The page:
Omaha Mayor Jean Stothert announces Blackstone pedestrian safety plan

Omaha city leaders Monday outlined a pilot program to help keep pedestrians safe in Blackstone. The plan, which starts in May, will convert the middle lane on Farnam Street from 36th to 40th Street to a left turn only lane. Traffic lanes in the four-block span, which currently has two westbound vehicle lanes and one eastbound lane, will be narrowed and parking lanes will be widened, allowing for more space between traffic and pedestrians. The plan, which the city of Omaha estimates will cost $10,000 to $15,000, will also include testing “unsignalized pedestrian crossing treatments” and pedestrian islands in the center lane, plus adding additional crosswalk markings, curb extensions and more signage at the 38th Avenue and 39th Street intersections.”These changes are 100% about improving public safety which is our number one priority and responsibility,” Mayor Jean Stothert said. “This pilot is also an example of how our Vision Zero strategy is incorporated into the review of road safety and design changes to better protect all users of the road.” Omaha’s Vision Zero Task Force hopes to reduce crashes and preserve lives through five targets: Enforcement/safety, design/construction, public awareness/education, data collection and legislation. “Our responsibility is to design, build and maintain safe streets,” Todd Pfitzer, city of Omaha engineer, said. “These improvements are designed to improve safety for everyone. We are also mindful that the streetcar will run west on Farnam through Blackstone, so we will evaluate the effectiveness of each option as design work begins on the streetcar, and determine the best, permanent safety features.” The pilot program was developed through a partnership with the City of Omaha Public Works Department and the Blackstone Business Improvement District. It’s an interim plan while the city works on the long-term plan, estimated at $4.5 million.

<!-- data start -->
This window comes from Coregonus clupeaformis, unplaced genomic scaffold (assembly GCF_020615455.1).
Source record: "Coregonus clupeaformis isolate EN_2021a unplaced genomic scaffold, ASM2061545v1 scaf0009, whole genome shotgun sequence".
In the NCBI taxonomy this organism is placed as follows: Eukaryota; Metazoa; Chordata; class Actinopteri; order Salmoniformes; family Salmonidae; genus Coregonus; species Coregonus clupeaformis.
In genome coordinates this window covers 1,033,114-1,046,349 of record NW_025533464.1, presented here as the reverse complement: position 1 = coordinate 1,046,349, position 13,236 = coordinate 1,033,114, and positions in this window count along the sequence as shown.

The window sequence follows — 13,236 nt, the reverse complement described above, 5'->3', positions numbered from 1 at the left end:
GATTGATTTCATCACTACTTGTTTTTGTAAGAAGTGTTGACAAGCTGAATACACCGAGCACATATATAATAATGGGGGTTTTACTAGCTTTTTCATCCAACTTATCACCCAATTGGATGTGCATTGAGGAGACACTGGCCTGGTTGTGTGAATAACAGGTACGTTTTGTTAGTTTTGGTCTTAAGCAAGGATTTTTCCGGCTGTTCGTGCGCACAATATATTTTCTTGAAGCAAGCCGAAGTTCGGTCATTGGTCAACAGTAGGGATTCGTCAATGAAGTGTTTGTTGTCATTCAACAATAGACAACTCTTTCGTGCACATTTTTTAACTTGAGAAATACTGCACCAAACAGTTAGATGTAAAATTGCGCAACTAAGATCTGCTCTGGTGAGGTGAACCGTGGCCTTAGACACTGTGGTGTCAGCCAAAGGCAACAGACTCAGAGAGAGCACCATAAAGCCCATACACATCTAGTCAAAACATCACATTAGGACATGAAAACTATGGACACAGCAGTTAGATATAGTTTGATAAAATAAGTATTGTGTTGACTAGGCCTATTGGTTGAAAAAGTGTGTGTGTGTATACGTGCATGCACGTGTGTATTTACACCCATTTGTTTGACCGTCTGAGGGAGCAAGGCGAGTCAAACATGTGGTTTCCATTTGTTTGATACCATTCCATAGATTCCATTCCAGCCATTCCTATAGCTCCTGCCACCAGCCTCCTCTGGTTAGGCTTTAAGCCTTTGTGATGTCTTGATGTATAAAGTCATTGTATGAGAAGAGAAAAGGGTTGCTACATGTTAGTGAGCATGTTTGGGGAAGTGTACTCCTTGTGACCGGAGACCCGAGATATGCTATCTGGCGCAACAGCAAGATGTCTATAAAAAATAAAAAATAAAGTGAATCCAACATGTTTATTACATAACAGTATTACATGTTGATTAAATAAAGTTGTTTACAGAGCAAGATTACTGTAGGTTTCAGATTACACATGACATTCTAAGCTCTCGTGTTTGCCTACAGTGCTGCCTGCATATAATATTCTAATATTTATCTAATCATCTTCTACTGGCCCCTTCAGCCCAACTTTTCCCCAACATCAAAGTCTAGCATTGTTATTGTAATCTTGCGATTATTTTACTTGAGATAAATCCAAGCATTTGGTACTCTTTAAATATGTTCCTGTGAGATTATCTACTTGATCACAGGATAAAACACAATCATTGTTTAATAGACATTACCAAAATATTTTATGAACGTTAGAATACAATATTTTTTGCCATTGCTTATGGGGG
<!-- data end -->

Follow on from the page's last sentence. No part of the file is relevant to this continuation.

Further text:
Omaha city leaders Monday outlined a pilot program to help keep pedestrians safe in Blackstone.

The plan, which starts in May, will convert the middle lane on Farnam Street from 36th to 40th Street to a left turn only lane.

Traffic lanes in the four-block span, which currently has two westbound vehicle lanes and one eastbound lane, will be narrowed and parking lanes will be widened, allowing for more space between traffic and pedestrians.

City of Omaha

Farnam through Blackstone lane modification and pedestrian safety pilot project, including 39th Street improvements.

The plan, which the city of Omaha estimates will cost $10,000 to $15,000, will also include testing “unsignalized pedestrian crossing treatments” and pedestrian islands in the center lane, plus adding additional crosswalk markings, curb extensions and more signage at the 38th Avenue and 39th Street intersections.

“These changes are 100% about improving public safety which is our number one priority and responsibility,” Mayor Jean Stothert said. “This pilot is also an example of how our Vision Zero strategy is incorporated into the review of road safety and design changes to better protect all users of the road.”

Omaha’s Vision Zero Task Force hopes to reduce crashes and preserve lives through five targets: Enforcement/safety, design/construction, public awareness/education, data collection and legislation.

“Our responsibility is to design, build and maintain safe streets,” Todd Pfitzer, city of Omaha engineer, said. “These improvements are designed to improve safety for everyone. We are also mindful that the streetcar will run west on Farnam through Blackstone, so we will evaluate the effectiveness of each option as design work begins on the streetcar, and determine the best, permanent safety features.”

The pilot program was developed through a partnership with the City of Omaha Public Works Department and the Blackstone Business Improvement District. It’s an interim plan while the city works on the long-term plan, estimated at $4.5 million.

blackstone pedestrian safety program

KETV

39th Street improvements as part of the Blackstone pedestrian safety pilot program.

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